Monday, February 26, 2018

Mosses of Central Florida 48. Schlotheimia rugifolia

The distinctive brownish shoots of  Schlotheimia rugifolia.
Photo by Juan David Parra, copyright MBG, posted on
Tropicos,  available under a Creative Commons License.


Schlotheimia rugifolia (Hooker) Schwagrichen (Orthotrichaceae) forms distinctive reddish-brown mats on logs, tree trunks, and branches.  The leafy shoots are more or less erect (extending away from attached base).  The flat leaves twist spirally around the stem when dry.

The narrow-ovoid capsules are usually erect, but bent in this
dry specimen. Photo by Juan David Parra copyright MBG,
posted on Tropicos,  available under a Creative Commons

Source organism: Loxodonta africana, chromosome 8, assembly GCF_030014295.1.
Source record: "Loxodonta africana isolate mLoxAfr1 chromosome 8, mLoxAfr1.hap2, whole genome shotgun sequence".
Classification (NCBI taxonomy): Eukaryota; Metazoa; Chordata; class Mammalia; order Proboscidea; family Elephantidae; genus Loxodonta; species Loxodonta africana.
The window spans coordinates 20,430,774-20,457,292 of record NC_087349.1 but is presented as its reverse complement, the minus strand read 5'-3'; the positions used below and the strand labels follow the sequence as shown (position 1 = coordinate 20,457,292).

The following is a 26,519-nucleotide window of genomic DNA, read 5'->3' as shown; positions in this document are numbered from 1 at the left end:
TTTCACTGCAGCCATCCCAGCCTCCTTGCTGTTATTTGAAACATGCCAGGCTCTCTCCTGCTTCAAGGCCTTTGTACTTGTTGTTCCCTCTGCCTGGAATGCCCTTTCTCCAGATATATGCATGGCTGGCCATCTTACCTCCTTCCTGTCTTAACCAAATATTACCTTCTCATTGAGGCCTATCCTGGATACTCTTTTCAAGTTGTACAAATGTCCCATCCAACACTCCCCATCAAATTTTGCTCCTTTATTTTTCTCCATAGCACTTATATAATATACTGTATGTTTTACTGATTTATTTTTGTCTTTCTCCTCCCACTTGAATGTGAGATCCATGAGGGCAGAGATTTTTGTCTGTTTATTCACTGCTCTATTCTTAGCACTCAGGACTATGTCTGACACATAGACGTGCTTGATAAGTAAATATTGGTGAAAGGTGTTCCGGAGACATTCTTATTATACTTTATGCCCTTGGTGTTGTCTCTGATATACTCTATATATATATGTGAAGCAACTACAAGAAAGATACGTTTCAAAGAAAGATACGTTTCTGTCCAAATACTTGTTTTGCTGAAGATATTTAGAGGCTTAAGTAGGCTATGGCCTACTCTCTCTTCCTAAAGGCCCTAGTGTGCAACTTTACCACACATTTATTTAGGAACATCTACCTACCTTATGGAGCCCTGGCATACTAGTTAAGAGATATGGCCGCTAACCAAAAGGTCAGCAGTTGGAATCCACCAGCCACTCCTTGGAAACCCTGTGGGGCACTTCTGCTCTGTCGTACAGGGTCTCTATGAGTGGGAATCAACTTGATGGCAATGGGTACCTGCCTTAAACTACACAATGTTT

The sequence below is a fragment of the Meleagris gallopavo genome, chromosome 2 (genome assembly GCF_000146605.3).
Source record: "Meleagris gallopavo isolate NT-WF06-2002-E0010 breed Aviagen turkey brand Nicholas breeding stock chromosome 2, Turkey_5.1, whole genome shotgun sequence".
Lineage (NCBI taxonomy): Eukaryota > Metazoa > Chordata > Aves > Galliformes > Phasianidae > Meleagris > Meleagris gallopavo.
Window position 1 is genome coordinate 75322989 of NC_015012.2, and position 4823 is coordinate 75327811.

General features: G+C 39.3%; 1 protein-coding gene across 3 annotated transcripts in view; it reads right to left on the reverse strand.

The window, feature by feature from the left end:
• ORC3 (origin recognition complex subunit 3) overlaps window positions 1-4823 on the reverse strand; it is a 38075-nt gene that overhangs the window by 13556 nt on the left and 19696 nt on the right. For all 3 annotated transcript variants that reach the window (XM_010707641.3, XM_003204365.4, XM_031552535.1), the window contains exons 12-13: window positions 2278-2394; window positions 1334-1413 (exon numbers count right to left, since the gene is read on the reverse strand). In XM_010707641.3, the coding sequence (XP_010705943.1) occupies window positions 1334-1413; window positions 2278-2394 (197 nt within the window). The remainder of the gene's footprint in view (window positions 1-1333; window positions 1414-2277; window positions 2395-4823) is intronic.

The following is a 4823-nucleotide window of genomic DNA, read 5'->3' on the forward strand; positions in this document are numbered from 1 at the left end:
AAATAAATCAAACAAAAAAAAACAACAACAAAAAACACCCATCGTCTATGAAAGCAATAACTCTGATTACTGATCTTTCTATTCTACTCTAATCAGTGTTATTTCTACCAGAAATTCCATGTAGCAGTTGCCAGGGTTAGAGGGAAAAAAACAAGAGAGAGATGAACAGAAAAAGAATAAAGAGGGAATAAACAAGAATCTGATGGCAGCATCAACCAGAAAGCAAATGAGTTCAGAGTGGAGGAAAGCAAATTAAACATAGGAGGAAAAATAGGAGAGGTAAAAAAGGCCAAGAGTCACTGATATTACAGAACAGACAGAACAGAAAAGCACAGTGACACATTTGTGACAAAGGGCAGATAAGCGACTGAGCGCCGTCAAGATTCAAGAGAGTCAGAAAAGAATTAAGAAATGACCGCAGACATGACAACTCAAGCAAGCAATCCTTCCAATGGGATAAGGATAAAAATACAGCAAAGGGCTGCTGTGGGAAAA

License.




The leaves  of this species are elliptic, with short point at tip and have a slight rumpled (rugose) appearance. The midrib is strong, extending through to the short point.  Leaf cells are small, roundish, and smooth.  The spore capsules are erect and narrow-ovate in shape. They arise from the tips of the leafy shoots on elongate stalks,
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Schlotheimia rugifolia  is found throughout the southeastern U.S. as far north as Virginia and Tennessee, and extensively in the New World tropics.  In Florida, it has been collected throughout the state but with gaps.  In particular, it has not been collected in any of the Atlantic coastal counties between Volusia and Miami-Dade.

This is one of the relatively few mosses found in Florida that occur relatively high on the trunks and branches of trees.  The dark, reddish brown coloring, the distinctive spiral twisting of the dried leaves and the longer capsule stalks will distinguish it from others, such as SematophyllumCryphaea, and Forsstroemia, in this habitat.


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